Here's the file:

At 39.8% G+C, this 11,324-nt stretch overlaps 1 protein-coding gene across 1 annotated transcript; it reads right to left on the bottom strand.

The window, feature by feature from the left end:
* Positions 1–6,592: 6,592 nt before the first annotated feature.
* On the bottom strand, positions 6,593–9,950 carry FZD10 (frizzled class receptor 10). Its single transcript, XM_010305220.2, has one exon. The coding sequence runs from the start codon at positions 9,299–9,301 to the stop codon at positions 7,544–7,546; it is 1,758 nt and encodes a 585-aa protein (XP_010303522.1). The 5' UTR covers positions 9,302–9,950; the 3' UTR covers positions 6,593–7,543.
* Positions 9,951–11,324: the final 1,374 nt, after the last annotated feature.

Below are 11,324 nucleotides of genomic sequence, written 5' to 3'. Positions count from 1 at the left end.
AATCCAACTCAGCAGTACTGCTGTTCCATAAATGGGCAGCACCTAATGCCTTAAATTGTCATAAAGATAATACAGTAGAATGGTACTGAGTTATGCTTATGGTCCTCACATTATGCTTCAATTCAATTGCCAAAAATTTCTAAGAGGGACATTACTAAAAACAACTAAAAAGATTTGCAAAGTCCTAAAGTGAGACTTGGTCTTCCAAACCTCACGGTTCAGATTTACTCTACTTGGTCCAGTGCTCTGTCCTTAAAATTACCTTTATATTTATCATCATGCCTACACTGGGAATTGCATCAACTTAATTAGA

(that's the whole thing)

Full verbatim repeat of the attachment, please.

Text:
At 39.8% G+C, this 11,324-nt stretch overlaps 1 protein-coding gene across 1 annotated transcript; it reads right to left on the bottom strand.

The window, feature by feature from the left end:
* Positions 1–6,592: 6,592 nt before the first annotated feature.
* On the bottom strand, positions 6,593–9,950 carry FZD10 (frizzled class receptor 10). Its single transcript, XM_010305220.2, has one exon. The coding sequence runs from the start codon at positions 9,299–9,301 to the stop codon at positions 7,544–7,546; it is 1,758 nt and encodes a 585-aa protein (XP_010303522.1). The 5' UTR covers positions 9,302–9,950; the 3' UTR covers positions 6,593–7,543.
* Positions 9,951–11,324: the final 1,374 nt, after the last annotated feature.

Below are 11,324 nucleotides of genomic sequence, written 5' to 3'. Positions count from 1 at the left end.
AATCCAACTCAGCAGTACTGCTGTTCCATAAATGGGCAGCACCTAATGCCTTAAATTGTCATAAAGATAATACAGTAGAATGGTACTGAGTTATGCTTATGGTCCTCACATTATGCTTCAATTCAATTGCCAAAAATTTCTAAGAGGGACATTACTAAAAACAACTAAAAAGATTTGCAAAGTCCTAAAGTGAGACTTGGTCTTCCAAACCTCACGGTTCAGATTTACTCTACTTGGTCCAGTGCTCTGTCCTTAAAATTACCTTTATATTTATCATCATGCCTACACTGGGAATTGCATCAACTTAATTAGA